But Sanibel and Captiva is not particularly known for its poverty or people going hungry. “People want to know where all these needy people are on Sanibel,” Louwers said.

They are the ones who wait on you in the restaurants, buff your nails and manicure your lawns. But need has also increased in the professional middle class ranks as well. Many have lost jobs due to the recession and some have become afflicted with life-endangering and/or terminal illnesses, Feiner said.

“It’s a hard time,” she continued. “This downturn has hit everyone.”

But conversely, since the tough times resonate with so many, more help is pouring forth.

FISH manages a client load of about 500 annually. During the holidays FISH staff round up enough turkeys and hams so that everyone can have a full belly.

This holiday the organization is seeking donors to help families through their Adopt-A-Family program. Donors can elect to help individual families with specific hardships and needs.

And the response to the need is generous.

“I do think people are being more generous this year,” Feiner said.

And the act of giving help seems is just as important for the giver as it the receiver.

“It’s just like the movie ‘Pay it Forward’,” Louwers said. “You help someone else so that hopefully someone else can help someone else back.”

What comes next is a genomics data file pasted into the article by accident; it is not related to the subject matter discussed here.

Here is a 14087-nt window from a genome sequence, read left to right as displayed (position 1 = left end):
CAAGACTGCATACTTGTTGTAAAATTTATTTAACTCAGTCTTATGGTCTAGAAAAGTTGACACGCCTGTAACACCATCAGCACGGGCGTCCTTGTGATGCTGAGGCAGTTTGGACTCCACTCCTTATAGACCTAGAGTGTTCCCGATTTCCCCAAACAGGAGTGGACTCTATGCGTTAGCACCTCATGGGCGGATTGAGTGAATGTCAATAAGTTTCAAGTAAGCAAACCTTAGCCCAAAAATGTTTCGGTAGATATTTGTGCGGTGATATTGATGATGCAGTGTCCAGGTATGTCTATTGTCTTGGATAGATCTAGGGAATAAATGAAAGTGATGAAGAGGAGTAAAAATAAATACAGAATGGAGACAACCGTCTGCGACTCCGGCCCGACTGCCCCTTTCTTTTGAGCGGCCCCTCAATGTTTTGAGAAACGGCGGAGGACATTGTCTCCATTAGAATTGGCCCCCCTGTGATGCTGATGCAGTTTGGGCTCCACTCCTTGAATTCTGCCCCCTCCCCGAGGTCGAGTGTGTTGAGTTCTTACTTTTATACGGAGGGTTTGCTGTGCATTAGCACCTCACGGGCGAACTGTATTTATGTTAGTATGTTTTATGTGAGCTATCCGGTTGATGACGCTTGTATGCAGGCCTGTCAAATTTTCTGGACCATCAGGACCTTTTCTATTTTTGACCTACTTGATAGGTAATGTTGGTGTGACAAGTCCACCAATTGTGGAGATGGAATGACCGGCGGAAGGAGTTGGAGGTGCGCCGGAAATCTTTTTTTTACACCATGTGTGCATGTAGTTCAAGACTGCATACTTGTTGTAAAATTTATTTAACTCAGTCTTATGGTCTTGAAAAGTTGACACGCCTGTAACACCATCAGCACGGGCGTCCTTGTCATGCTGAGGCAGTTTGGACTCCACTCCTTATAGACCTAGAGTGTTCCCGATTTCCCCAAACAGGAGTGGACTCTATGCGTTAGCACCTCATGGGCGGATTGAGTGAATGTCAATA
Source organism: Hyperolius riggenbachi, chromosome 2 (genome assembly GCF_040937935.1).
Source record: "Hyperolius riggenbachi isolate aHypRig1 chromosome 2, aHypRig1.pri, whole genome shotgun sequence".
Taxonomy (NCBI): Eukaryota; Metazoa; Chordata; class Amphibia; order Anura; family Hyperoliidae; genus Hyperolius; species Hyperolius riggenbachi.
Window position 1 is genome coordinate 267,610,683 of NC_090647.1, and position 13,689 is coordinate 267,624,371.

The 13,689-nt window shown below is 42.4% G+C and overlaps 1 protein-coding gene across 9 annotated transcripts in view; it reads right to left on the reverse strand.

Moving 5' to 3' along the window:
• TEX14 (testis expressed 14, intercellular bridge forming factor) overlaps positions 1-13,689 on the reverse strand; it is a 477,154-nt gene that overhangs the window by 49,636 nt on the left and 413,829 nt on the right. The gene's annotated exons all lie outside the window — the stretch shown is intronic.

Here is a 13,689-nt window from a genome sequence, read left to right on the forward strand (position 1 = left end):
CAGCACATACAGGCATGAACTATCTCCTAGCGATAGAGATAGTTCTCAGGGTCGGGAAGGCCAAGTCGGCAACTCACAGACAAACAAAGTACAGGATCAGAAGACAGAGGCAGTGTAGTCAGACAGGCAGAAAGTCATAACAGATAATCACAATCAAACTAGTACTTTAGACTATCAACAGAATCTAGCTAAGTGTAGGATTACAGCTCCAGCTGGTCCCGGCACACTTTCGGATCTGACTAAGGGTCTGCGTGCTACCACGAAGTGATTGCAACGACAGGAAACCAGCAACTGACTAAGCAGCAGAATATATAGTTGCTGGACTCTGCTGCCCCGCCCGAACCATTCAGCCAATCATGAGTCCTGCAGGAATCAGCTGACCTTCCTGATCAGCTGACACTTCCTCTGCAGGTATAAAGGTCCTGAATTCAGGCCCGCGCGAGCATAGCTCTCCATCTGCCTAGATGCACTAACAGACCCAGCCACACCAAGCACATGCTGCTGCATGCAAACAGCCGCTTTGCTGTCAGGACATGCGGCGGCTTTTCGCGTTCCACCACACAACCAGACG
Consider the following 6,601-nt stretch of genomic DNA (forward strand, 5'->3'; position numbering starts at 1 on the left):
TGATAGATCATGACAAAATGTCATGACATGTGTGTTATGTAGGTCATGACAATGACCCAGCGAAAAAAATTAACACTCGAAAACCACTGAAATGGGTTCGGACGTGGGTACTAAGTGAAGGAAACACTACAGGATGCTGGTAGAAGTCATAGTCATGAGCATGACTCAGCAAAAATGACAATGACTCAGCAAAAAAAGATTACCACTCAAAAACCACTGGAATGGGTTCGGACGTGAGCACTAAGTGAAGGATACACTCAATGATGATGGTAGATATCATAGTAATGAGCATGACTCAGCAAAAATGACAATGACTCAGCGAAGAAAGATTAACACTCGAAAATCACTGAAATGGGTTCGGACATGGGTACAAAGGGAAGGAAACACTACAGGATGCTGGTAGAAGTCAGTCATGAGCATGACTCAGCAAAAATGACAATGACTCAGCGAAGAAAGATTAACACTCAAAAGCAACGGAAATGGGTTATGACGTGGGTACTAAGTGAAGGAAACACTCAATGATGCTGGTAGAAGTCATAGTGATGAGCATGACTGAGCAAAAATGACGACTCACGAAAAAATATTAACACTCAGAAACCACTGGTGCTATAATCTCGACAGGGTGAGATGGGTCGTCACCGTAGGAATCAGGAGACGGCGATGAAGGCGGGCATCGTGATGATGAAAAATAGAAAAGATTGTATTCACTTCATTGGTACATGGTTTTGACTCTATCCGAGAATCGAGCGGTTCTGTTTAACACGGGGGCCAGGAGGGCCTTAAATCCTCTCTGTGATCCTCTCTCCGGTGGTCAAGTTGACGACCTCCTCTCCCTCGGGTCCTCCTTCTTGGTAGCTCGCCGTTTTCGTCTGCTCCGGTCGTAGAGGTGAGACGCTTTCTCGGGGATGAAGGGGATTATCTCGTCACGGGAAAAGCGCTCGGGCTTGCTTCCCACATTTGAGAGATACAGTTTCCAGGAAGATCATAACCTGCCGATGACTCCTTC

Louwers said many clients – once on their feet again – come to help with charitable endeavors. “That’s what our reward is,” he said.

And with Christmas just a short time away, help is still needed to ensure everyone on the islands enjoys a special holiday. Hams and turkeys are needed at FISH. And Friends Who Care is collecting presents up until Christmas Eve. For more information, call Louwers at 472-5152 or Feiner at 472-4775.

Kettle drives for the Salvation Army are also happening on Sanibel for those that want to help in that capacity. Clint Parsons, who organizes the Sanibel operation, said the bells will be ringing until Christmas Eve at Bailey’s and Jerry’s. At this point the organization is down between 20 to 30 percent this year in donations. “We need a little shot in the arm,” he said. “You’re helping people that need it.”

But there is one bright spot that makes this bellringer smile and shed a tear or two: he received a $5,000 check from a friend. Apparently the friend anonymously dropped the check in Parsons’ kettle.

But its those bright spots that help the island community jingle during rough times like these. It’s the fact that the Lions Club donates trees to needy people who would not otherwise have a Christmas tree. And it’s the newly married husband and wife who stopped by FISH recently to drop off a check to help the needy have a Merry Christmas.

And it’s the moms who receive gifts sending pictures of their children opening them that reinforce the need to be kind and help out. “It’s incredible to see the smiles,” Feiner said.

And it’s the fact that the family with the terminally ill dad and foreclosed home will have something sparkle aside from tears.

“There should be no person that is left out this Christmas,” Feiner said.